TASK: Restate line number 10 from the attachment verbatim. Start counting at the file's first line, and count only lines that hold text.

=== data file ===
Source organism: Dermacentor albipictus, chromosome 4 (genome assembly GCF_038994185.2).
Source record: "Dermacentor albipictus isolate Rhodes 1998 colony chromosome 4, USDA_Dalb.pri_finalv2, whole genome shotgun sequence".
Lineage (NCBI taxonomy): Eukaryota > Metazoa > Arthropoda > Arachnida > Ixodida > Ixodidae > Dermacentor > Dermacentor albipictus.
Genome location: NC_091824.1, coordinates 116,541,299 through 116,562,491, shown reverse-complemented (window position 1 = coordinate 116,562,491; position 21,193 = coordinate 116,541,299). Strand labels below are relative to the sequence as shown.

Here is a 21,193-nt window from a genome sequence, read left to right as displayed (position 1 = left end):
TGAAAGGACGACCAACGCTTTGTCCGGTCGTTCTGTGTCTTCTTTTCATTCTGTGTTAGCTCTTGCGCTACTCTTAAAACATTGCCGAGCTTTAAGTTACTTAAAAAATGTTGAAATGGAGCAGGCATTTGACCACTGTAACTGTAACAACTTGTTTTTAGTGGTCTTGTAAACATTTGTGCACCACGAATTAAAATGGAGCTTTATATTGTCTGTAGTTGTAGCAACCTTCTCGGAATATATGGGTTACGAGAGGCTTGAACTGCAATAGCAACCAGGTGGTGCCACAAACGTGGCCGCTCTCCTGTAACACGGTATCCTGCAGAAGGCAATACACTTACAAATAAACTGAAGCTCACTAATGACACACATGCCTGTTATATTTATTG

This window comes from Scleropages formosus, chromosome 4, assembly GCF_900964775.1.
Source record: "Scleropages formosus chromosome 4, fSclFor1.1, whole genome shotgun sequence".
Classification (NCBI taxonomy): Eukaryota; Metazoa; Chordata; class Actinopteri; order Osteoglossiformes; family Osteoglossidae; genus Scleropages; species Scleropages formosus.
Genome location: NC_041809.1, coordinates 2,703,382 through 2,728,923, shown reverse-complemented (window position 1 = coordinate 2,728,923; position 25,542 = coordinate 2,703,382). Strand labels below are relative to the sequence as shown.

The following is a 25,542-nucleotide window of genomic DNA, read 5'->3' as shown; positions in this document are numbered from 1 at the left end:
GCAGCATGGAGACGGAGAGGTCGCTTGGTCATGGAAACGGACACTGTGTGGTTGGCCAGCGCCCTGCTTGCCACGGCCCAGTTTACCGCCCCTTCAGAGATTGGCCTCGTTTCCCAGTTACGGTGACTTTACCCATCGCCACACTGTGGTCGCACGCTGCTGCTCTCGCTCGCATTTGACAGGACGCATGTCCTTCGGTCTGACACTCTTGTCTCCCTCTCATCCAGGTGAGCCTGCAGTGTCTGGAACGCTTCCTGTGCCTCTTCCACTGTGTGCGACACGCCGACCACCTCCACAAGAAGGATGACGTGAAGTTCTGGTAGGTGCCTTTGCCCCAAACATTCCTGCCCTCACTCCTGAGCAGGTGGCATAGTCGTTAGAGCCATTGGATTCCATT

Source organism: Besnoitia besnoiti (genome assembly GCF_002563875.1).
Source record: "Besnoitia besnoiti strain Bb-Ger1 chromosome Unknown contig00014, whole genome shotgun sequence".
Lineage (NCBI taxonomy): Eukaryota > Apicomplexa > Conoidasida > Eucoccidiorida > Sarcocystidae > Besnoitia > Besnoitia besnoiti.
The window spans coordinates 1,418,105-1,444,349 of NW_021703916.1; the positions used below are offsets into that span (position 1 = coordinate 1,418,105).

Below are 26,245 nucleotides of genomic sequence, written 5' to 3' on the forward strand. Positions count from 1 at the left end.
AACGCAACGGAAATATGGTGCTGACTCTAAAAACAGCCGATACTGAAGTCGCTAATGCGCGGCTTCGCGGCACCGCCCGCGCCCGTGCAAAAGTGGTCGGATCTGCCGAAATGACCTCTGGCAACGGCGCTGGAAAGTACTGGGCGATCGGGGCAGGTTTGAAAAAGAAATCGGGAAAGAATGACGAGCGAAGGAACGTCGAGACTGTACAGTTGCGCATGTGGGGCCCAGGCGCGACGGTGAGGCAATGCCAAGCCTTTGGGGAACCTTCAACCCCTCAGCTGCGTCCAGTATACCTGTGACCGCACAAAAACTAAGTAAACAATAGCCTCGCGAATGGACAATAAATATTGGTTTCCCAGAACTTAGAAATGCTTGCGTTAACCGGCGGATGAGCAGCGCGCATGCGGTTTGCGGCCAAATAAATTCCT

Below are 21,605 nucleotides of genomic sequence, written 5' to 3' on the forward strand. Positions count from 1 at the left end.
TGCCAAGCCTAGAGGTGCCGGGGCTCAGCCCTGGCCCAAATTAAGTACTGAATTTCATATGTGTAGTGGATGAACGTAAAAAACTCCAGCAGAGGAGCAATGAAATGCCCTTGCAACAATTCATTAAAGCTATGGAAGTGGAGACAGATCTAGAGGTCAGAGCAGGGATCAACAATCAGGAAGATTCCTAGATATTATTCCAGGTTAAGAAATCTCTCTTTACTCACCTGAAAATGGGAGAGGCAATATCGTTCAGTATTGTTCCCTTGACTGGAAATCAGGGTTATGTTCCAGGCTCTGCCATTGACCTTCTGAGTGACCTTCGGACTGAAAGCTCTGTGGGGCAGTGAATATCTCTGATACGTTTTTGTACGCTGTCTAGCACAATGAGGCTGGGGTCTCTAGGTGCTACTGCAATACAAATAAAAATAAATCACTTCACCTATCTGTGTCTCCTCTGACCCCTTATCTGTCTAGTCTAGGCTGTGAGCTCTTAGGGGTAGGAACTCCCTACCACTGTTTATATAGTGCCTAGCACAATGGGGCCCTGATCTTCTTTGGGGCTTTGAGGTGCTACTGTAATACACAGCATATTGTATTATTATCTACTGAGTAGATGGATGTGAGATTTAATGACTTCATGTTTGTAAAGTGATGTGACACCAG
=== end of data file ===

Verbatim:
Genome location: NC_041809.1, coordinates 2,703,382 through 2,728,923, shown reverse-complemented (window position 1 = coordinate 2,728,923; position 25,542 = coordinate 2,703,382). Strand labels below are relative to the sequence as shown.